Urea

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133–135 °C

Urea or carbamide is an organic compound with the chemical formula (NH2)2CO. The molecule has two amine (-NH2) groups joined by a carbonyl (C=O) functional group.

Urea serves an important role in the metabolism of nitrogen-containing compounds by animals and is the main nitrogen-containing substance in the urine of mammals. It is solid, colourless, and odorless (although the ammonia which it gives off in the presence of water, including water vapor in the air, has a strong odor). It is highly soluble in water and non-toxic. Dissolved in water it is neither acidic nor alkaline. The body uses it in many processes, most notably nitrogen excretion. Urea is widely used in fertilizers as a convenient source of nitrogen. Urea is also an important raw material for the chemical industry. The synthesis of this organic compound by Friedrich Wöhler in 1828 from an inorganic precursor was an important milestone in the development of organic chemistry, as it showed for the first time that a molecule found in living organisms could be synthesized in the lab without biological starting materials.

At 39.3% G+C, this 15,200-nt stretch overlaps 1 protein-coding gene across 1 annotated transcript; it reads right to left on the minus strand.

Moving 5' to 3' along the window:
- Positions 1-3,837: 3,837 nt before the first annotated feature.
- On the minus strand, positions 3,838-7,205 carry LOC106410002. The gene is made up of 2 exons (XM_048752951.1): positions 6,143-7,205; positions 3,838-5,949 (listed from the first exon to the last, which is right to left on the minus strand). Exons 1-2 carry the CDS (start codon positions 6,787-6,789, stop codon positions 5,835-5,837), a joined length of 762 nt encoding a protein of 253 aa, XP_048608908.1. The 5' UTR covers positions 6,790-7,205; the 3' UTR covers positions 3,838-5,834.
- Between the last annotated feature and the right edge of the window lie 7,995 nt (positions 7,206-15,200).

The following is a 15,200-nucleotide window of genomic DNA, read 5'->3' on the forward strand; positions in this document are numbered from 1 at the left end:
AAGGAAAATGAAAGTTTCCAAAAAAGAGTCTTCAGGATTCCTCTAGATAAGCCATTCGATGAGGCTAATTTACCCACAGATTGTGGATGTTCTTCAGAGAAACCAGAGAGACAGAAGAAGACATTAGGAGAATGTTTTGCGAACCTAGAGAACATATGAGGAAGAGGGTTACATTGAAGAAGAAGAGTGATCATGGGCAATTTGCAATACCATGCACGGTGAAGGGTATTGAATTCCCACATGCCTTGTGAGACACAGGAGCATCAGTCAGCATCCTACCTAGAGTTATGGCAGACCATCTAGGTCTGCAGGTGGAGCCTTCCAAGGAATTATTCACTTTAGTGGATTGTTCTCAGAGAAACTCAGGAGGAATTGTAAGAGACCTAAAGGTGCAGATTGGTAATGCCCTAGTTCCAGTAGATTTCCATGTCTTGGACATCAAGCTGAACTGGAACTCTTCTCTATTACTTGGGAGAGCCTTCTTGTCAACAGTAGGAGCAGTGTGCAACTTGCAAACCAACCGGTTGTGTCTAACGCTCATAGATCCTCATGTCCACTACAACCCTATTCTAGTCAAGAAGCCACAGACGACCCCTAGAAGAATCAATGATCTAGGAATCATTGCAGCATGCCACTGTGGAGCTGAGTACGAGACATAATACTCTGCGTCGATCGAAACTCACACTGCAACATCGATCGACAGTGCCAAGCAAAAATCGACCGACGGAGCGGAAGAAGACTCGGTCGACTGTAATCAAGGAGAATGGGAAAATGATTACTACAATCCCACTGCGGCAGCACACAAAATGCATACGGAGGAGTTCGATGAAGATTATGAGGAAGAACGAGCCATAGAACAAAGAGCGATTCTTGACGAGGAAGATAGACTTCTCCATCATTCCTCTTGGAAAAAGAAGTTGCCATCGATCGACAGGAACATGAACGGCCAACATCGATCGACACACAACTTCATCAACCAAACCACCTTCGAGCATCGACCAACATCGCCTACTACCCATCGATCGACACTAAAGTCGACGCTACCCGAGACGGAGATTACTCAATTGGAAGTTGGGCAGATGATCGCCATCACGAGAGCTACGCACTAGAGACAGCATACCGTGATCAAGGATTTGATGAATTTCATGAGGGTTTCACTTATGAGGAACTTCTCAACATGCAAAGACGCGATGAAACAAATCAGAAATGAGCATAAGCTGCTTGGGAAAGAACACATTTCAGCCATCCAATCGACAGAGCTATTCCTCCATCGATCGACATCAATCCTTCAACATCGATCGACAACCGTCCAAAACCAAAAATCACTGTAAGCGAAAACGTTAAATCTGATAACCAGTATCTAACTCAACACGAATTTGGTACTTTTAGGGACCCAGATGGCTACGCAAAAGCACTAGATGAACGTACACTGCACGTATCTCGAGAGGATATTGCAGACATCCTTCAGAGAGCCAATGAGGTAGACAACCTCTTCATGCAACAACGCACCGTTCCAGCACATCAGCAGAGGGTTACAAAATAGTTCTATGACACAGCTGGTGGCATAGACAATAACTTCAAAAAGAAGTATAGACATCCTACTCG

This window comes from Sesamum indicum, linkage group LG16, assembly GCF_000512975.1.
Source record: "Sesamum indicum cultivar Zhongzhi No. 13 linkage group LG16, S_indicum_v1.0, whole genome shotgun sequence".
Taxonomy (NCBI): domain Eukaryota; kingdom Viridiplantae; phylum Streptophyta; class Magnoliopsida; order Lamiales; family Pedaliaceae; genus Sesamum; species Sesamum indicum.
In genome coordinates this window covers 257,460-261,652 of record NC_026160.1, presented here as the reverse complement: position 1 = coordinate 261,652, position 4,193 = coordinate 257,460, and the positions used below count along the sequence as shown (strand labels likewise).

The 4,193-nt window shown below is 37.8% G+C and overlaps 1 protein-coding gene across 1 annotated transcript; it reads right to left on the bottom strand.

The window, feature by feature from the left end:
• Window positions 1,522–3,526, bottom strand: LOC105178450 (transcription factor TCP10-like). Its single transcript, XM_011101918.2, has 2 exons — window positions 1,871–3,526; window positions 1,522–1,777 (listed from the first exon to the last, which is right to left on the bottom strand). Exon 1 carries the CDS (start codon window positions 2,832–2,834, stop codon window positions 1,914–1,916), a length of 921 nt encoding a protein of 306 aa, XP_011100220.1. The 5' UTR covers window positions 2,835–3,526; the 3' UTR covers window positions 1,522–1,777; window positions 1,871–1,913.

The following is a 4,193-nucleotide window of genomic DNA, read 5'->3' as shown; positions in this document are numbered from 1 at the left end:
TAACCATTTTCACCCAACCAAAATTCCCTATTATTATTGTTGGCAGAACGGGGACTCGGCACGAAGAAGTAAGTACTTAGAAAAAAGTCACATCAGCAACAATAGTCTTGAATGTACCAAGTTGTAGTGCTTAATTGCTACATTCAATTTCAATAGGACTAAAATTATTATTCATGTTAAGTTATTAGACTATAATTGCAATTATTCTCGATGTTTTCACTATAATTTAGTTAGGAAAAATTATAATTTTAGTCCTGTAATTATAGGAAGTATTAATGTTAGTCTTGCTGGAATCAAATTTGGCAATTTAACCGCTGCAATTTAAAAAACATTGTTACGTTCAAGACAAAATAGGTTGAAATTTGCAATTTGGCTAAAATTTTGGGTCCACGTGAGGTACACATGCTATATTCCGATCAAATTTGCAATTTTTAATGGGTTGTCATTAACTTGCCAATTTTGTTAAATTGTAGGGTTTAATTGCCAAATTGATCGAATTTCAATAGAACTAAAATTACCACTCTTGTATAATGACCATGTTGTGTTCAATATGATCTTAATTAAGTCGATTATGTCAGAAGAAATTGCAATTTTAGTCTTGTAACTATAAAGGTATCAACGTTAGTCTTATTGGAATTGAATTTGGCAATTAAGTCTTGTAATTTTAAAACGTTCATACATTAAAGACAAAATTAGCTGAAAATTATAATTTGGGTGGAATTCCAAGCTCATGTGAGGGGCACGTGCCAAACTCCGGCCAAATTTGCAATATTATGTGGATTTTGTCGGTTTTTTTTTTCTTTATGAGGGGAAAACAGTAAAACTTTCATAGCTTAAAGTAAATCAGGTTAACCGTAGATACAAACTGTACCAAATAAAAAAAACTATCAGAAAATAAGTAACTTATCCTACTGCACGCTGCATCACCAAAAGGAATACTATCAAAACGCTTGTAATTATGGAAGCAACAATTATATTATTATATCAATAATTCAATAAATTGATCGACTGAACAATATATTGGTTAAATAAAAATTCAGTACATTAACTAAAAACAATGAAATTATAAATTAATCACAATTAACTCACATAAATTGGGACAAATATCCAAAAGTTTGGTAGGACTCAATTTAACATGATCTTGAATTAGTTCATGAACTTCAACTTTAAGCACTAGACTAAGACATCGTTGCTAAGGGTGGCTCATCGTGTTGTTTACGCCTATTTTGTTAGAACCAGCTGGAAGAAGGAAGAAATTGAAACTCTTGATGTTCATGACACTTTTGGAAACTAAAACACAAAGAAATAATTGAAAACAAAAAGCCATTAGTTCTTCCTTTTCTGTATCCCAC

The terms urea and carbamide are also used for a class of chemical compounds sharing the same functional group RR'N-CO-NRR', namely a carbonyl group attached to two organic amine residues. Examples include carbamide peroxide, allantoin, and hydantoin. Ureas are closely related to biurets and related in structure to amides, carbamates, carbodiimides, and thiocarbamides.

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